Today, I’m starting off with two questions for you.
What is the decision in your life so far that you are proudest of?
How did you make that decision?
That is, was it a gut thing, or did you thoroughly research all the options? What kinds of people did you listen to, if you listened to any.
My guess is, you probably listened to people who believed in you and your potential rather than buying into any perceived limitations that you might tell yourself or let others tell you.
You probably listened to people whose advice was based on considering what was important to you, rather than people speaking from their own bias to reserve their own interests.
You probably acted from a place of courage and love, rather than fear, except the fear of not living with integrity.
One of the best decisions I made, well actually they were two interconnected ones, was to leave Art School and to go back to uni a couple of years later to study myth and literature. Both were big decisions. One because it went against nearly everybody’s opinion, and the other because I had to change the way in which I perceived my life.
Leaving art school, some 16 years ago now, was driven mostly by gut feeling. I was very successful their by any measure but I knew it was wrong for me at that time. My decision was strongly opposed by many around me who I loved and respected and even looked to for advice. All except my mother who understood my frustration and respected my need to leave. I think also, that she understood that my decision was based on a desire to do more with my life rather than less.
I was at Drawing school, and during that year I recall an uncle of mine, who is an artist, saying to me “but you can already draw.” While at art school I had learned to draw like my teachers and I was rewarded for this, but it was in leaving that I found my own expression again.
Going back to uni after a break of several years was also a big move. After art school, I had started my own quest of self-discovery. Starting in the Himalayas (as you do!), roving around India for a bit and then back in Australia. I was looking for a teacher, a guide, and I found many along the way – not in ashrams, or temples, but in the poor men and women who helped me every day on my quest. After a couple of years of this I found myself at a dead-end. My flatmate at the time was a very well educated man from India, Paul. We had a great friendship, and he took great interest in my development. His parents also provided a home for me for a time in India.
I can’t remember now whose idea it was to go back to uni. It might have been his. He had two Masters Degrees and a Doctorate from one of India’s best institution, the IIT. He was a great friend to me because he encouraged me to invest in my future through education. He saw potential in me that I had begun to lose sight of. The strangest thing was that even though I was 21, I somehow had it in my head that I was too old to go back to uni. It seems so ridiculous now but it’s true. Now of course I know that even in our 40s and 50s we can embark on whole new adventures, and careers. The great thing is that we are never actually starting from scratch. We bring with us the accumulated wealth of our life experience and learning. My own mother is a shining example of this. She started an acting career in her late 20s, and only recently went back to uni to qualify as a teacher. She is now working as a teacher, and it is plain to see how this vocation brings together several decades of learning.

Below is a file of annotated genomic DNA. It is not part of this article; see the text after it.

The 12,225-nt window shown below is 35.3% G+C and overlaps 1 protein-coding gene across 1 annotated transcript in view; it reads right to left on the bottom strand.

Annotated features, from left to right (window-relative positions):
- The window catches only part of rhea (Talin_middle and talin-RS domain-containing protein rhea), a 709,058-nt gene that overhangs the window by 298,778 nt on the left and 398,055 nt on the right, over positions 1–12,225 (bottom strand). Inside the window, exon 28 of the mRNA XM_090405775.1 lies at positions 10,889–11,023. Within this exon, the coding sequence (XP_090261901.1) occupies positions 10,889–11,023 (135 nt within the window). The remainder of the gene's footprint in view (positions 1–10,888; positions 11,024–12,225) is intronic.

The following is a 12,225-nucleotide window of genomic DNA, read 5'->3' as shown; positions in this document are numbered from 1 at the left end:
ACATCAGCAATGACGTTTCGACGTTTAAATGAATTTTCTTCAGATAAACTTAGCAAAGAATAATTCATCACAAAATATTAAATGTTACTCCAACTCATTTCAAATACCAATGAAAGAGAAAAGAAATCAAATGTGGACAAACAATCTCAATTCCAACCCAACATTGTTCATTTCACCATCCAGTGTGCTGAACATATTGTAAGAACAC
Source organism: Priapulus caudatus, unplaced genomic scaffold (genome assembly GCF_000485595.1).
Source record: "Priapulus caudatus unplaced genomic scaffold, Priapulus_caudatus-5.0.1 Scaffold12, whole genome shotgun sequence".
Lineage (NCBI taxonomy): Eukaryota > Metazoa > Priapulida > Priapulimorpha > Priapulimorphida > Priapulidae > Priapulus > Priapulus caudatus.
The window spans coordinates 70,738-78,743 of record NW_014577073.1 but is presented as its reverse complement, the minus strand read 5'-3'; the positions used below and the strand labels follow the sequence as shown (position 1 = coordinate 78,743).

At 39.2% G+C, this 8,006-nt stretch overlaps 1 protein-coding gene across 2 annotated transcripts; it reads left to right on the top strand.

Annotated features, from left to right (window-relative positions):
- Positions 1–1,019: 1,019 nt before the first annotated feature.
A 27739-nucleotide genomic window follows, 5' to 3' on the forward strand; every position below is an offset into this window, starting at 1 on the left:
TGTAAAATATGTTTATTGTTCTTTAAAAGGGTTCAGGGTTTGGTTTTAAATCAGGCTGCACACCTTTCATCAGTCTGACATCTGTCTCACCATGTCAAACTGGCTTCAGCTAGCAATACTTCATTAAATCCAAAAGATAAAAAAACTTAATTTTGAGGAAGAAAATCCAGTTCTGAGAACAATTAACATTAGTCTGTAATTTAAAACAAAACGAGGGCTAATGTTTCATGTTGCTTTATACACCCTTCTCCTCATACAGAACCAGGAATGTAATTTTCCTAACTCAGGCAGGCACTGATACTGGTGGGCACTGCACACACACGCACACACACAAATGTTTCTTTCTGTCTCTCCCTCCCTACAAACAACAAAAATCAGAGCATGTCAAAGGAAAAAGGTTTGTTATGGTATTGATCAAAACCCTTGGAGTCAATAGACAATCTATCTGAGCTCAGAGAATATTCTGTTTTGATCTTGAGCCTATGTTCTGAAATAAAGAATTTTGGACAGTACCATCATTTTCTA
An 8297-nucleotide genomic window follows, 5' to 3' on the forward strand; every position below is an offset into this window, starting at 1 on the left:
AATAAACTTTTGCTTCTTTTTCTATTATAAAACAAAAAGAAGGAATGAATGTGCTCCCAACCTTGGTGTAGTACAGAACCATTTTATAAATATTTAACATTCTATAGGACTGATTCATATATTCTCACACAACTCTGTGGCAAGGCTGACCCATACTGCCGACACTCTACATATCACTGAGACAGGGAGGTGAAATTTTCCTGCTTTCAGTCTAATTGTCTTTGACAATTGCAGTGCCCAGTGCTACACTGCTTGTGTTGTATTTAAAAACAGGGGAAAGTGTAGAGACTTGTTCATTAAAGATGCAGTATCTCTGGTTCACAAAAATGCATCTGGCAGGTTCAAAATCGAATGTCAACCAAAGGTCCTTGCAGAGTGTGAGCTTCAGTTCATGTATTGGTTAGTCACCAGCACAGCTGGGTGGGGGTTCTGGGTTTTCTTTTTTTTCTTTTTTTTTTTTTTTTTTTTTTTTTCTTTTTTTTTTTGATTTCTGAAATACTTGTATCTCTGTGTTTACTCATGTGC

Going back was scary. Even though I was very good at school, with low confidence it took a good 6 months to reconnect with what I knew. I had forgotten how to write essays and basic thing like that. But I stuck at it, and found my teacher in the ancient Greek poet Homer and his epic the Iliad, and through this so much has grown – from meeting my wife as a fellow post-graduate, to experiencing the pleasures of teaching, and the enrichment of sustained research over many years. 13 years later, this investment is now growing into my publishing and coaching as well as opening up doorways to other areas I am passionate about, such as conflict diplomacy, and leadership development.
Behind this, though has been my ability to make wise and brave decisions. And where I have found myself taking the wrong path, I have had the ability to recognise this and take a better road, that is in keeping with my spirit and my life’s purpose. I haven’t listened to people who would say that I couldn’t. Rather, I have listened to those who would say that I could, and in doing so challenged my dooubt with the brilliance of faith.
I would love to hear about your great decision, and how it worked for you.